As I blogged about earlier, a few weeks ago I ended up driving the RAV4 through an unexpected flock of low-flying geese. I ended up taking out two of them, and they ended up taking out the RAV’s grill and the left headlight. The bodyshop guy guessed it would cost at least $1000 to fix.

Well, we just got the RAV back from the body shop, and it turned out to cost a lot more than that. In addition to replacing the headlight and most of the grill, the body shop also straightened and repainted the hood and the right fender, and replaced the radio antenna.

The real damage, however, came because the goose that struck the grill ended up breaking through to strike the air conditioning condenser, bending it in the process. That, in turn, bent the radiator and one of the mounting brackets. As the body shop guy explained to me, even though both of those parts could probably have been fixed, neither he nor the insurance company ever wants to hear about this incident again, so they decided to give me a brand new radiator and condenser.

Total cost of parts and labor for repairing a Toyota RAV4 after driving at 30 mph into a flock of geese: Just over $3000.

Frickin’ geese.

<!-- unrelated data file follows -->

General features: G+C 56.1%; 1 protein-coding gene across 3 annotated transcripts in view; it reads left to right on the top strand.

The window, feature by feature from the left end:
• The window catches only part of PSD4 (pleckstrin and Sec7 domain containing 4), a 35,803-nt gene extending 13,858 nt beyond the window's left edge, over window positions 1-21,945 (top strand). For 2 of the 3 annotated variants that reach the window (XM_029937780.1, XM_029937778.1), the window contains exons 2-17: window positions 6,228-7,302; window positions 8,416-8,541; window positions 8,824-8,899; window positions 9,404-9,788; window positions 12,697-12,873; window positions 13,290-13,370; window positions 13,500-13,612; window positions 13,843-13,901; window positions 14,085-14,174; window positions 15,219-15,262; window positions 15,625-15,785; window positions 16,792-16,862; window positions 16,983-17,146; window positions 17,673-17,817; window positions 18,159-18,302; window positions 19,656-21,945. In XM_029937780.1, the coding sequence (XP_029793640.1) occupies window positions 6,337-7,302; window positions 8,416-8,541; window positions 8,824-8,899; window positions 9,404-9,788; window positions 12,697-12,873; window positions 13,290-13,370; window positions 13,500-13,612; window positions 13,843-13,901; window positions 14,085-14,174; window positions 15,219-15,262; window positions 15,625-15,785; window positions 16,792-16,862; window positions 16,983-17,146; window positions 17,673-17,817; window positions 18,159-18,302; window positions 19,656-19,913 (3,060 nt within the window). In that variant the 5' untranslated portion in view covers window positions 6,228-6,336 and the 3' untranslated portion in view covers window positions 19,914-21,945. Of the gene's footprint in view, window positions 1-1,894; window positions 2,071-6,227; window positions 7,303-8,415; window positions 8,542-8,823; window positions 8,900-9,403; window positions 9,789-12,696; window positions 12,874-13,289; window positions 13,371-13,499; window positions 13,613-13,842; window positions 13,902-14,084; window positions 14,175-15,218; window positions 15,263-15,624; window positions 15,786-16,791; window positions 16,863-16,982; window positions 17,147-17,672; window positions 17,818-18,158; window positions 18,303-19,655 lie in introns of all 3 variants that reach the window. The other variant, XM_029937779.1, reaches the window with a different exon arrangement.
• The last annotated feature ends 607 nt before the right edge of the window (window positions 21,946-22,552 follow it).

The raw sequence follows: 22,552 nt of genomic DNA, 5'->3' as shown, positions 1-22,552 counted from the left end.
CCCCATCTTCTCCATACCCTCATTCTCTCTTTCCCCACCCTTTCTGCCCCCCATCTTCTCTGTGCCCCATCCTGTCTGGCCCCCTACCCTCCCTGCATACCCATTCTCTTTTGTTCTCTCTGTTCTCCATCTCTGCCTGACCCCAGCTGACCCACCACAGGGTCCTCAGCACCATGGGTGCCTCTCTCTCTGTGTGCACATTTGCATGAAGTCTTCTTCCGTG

After last week’s goose strike incident, we dropped off the Toyota RAV4 at the body shop and settled in to use our 14-year-old Dodge Neon.

That lasted until Wednesday when, while driving my wife home from work, I noticed a sharp burning smell in the passenger cabin. It wasn’t an odor I recognized. It wasn’t just overheated engine coolant (I’m familiar with that smell) or leaking oil dripping onto the exhaust manifold (I’m familiar with that smell) or a belt burning up from friction (I’m familiar with that smell) or frying electrical insulation (I’m familiar with that smell). This was something new. That’s a problem, because what if the part of my car that’s burning is one of the important bits?

I decided to play it safe and have my mechanic take a look at it. Unfortunately, this now meant that both of our cars were out of commission. Fortunately, because the RAV’s problems were covered by insurance, we had access to a rental car. The insurance company wouldn’t cover very much of the rental cost, so we had to take the cheapest car they had, which turned out to be one of these:

Hello Yaris
Larger ImageHello Yaris

That’s a Toyota Yaris. It’s a really tiny little car, which worried me, since I am not a really tiny little person. Surprisingly, however, I found it very comfortable. As near as I can tell, it’s roomy inside because it’s built like a giant metallic bubble resting on a set of wheels.

Even more surprisingly, the Yaris turned out to be kind of fun to drive. It doesn’t have a lot of power, but it doesn’t have a lot of weight, either, so it feels peppier than I would have expected from a 1.5 liter four-banger that puts out 106 horsepower. A lot of that comes from the sporty suspension: The car really sticks in the corners.